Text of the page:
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If you're wondering "what's this then?", well, as the site's name says, the point of writing these occasional posts is to write in order to think about stuff. I also hope that writing might tend to lead to writing - I like writing, sort of, and want to do more of it. If that's all you wondered then that's you told. Now move along.

If you're still here, you may have some passing interest in other stuff I wrote (at least in a perusing the menu before deciding you're not in fact hungry sort of way). For you then, here's links to my various stuff, from least to most academic.

For a while I was writing record reviews with some regularity, which I enjoyed and at the time of this writing (late November 2022) I feel like I should make an effort to get back to - which doesn't mean I actually will...! Most of my reviews were for the blog Birthday Cake for Breakfast, here. I have a very infrequently updated other blog I set up to help myself get back into new music by thinking about music, where I also occasionally have reviewed records that aren't new anymore. Of the things there that I like most, I wrote a post there about why I like record reviewing, a post about getting old and liking midwestern despair punk, and a review I was pleased with of the incredible Bruxa Maria record, "Human Condition."

I also sometimes make poorly executed computer music (finished-ish stuff goes here and stuff that's still in flux goes here), some rough stop-motion animation for some of that music. A friend and I have started a small tape label for noise and noise-adjacent music. We also did an occasional online/streaming gig series called FEAST, which was tons of fun. I also occasionally put up photos of drawings and collages and whatnot that I did on twitter and on instagram. I don't make any claims that any of this is worth your time, but making it is absolutely worth my time. I spent years wanting to do and make stuff but not doing so because I thought I sucked at it. Now I figure I'll just make stuff even though I feel like I suck at it because that feels better. It's fun to make stuff, regardless of the product, and it's ugly that so many of us learn not to do so.

Getting more academicky...

I keep an occasionally updated and very whiny writing diary, based on John Steinbeck's very whiny writing diary and the advice of Joli Jensen's excellent book Write No Matter What. I don't know that it's worth anyone's time to read the diary, but it helps me feel accountable to have that link there.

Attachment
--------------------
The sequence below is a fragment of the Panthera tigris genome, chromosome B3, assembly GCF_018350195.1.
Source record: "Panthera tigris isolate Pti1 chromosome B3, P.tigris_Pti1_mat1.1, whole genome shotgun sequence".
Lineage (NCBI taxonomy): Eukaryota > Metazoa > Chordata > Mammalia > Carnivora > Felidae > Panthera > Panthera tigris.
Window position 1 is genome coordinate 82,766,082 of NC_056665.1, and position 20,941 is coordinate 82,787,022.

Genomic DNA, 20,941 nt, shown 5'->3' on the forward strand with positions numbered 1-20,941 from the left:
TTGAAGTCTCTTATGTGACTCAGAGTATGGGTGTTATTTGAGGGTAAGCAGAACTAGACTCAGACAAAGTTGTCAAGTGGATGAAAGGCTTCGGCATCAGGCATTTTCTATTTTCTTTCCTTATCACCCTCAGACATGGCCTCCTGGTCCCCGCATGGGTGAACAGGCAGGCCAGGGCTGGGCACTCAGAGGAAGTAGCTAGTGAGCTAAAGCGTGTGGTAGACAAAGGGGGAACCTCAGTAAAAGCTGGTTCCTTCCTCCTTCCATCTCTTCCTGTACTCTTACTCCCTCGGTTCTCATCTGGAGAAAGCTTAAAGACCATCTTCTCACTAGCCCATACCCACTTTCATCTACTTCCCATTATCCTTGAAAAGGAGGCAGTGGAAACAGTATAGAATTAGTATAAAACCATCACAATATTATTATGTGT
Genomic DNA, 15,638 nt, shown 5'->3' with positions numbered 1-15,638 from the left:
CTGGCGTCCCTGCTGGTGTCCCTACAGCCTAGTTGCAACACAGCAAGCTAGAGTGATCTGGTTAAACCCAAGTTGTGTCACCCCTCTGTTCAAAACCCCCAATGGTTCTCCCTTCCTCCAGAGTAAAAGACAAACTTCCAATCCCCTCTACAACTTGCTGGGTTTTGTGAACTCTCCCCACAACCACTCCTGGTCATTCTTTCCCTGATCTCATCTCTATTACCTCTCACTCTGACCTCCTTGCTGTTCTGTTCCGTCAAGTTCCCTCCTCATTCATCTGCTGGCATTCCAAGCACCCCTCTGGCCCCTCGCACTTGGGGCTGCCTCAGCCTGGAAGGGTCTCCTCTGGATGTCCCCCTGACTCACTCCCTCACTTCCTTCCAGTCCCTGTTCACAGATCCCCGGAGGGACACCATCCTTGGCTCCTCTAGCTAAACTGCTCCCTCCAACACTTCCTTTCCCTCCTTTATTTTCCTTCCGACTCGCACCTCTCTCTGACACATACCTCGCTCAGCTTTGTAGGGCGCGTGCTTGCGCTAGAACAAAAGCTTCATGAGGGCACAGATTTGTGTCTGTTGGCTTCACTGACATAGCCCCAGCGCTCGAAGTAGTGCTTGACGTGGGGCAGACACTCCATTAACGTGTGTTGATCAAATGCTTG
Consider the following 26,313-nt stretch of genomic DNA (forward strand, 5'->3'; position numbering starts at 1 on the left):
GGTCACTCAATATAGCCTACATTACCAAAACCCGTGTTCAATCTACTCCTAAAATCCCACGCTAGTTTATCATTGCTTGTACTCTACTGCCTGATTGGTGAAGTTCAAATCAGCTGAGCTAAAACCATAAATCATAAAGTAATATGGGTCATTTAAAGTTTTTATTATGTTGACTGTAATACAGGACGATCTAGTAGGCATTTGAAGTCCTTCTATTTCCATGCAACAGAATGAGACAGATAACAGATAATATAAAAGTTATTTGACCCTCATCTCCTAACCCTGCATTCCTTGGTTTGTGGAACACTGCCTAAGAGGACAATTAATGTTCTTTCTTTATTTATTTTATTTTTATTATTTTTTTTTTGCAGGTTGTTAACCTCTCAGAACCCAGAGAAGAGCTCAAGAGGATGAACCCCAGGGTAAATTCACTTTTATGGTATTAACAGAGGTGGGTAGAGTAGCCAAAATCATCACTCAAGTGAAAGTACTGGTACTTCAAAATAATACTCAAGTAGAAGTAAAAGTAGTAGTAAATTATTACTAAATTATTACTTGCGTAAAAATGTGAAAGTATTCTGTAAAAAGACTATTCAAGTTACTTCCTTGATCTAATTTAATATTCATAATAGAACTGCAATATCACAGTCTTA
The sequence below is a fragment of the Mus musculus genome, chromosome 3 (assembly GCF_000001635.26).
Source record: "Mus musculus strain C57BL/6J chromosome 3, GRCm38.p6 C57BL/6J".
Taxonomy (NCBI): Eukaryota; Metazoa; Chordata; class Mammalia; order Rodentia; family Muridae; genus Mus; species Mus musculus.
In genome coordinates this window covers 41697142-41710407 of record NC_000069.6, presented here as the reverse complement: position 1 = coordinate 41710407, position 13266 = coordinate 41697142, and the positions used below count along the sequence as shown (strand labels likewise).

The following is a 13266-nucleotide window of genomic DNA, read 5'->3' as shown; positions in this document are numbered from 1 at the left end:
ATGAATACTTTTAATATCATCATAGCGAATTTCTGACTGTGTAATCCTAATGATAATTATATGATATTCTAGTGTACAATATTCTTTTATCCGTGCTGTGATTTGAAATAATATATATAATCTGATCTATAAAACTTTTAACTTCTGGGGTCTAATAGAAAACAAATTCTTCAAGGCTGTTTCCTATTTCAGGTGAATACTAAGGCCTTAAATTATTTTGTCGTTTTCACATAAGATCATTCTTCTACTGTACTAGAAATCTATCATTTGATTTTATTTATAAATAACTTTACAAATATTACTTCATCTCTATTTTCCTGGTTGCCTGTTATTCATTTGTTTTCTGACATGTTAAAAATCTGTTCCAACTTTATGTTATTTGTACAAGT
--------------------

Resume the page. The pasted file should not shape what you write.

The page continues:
I wrote a series of blog posts mostly focused on my writing life and feelings (writing is hard! I feel like I'm bad at it! I got writers' block and it was awful!) and the ways I organize my writing and revision process.

I've been a guest on some podcasts talking about my book and pandemic stuff. In case that's of interest, those are here: Reel Abstractions, Working People, No Easy Answers, Left Anchor, New Books in History, Work Stoppage, Unscripted Moments, Death Panel (talking about my book), Death Panel (talking about an essay I wrote on social murder), Death Panel (talking about an essay I wrote on pandemic nihilism). I was also once on a panel once with some really insightful scholars (and also I was there), talking about Marxist approaches to law.


Getting even more academicky...

I've done some angry writing about aspects of the covid pandemic at Bill of Health, Academe, fifteeneightyfour, the LAWCHA newsletter, and a colleague and I had an article about the covid pandemic in Time Magazine. I've written some things on law at the Law and Political Economy Project, some of which is pandemic-related and some of this is Marxism-related. I've done more Marxy stuff for the Marxist legal theory web site Legal Form. I've also written some polemical Marxy/union/labor law stuff at the excellent Organizing Work blog.


I like writing book reviews, and I like all the books I've reviewed. I might eventually go through and put in links for each of these. For now, books I've reviewed: Ronald Schatz, The Labor Board Crew; Jennifer Delton, The Industrialists; Rose Parfitt, The Process of Legal Reproduction; Dan Bouk, How Our Days Became Numbered; Elizabeth Anderson, Private Government and Chad Pearson Reform or Repression; Charles Romney, Rights Delayed; Paul Longmore, Telethons.

And now getting most academicky of all...

I co-wrote an essay on law and Marxism. I wrote a chapter for an academic edited volume on law and Marxism and an academic article on the history workers' comp law and employment discrimination, some of which ended up in my book.

LaborOnline kindly did a roundtable on the book, including a response from me at that link. My book is on employee injury law and capitalism in the early twentieth century US (the short version: things used to be terrible, and worse than you think, but then later they became differently terrible, and worse than you think). The book won a couple prizes and has been favorably reviewed several times, all of which was unexpected and very cool. I like talking with people about my book, so if you're someone who does interviews or podcasts or whatever, or if you're assigned my book in a class or something and would like me to talk with your students via teleconference, please get in touch with me - I'm on twitter or probably google-able.

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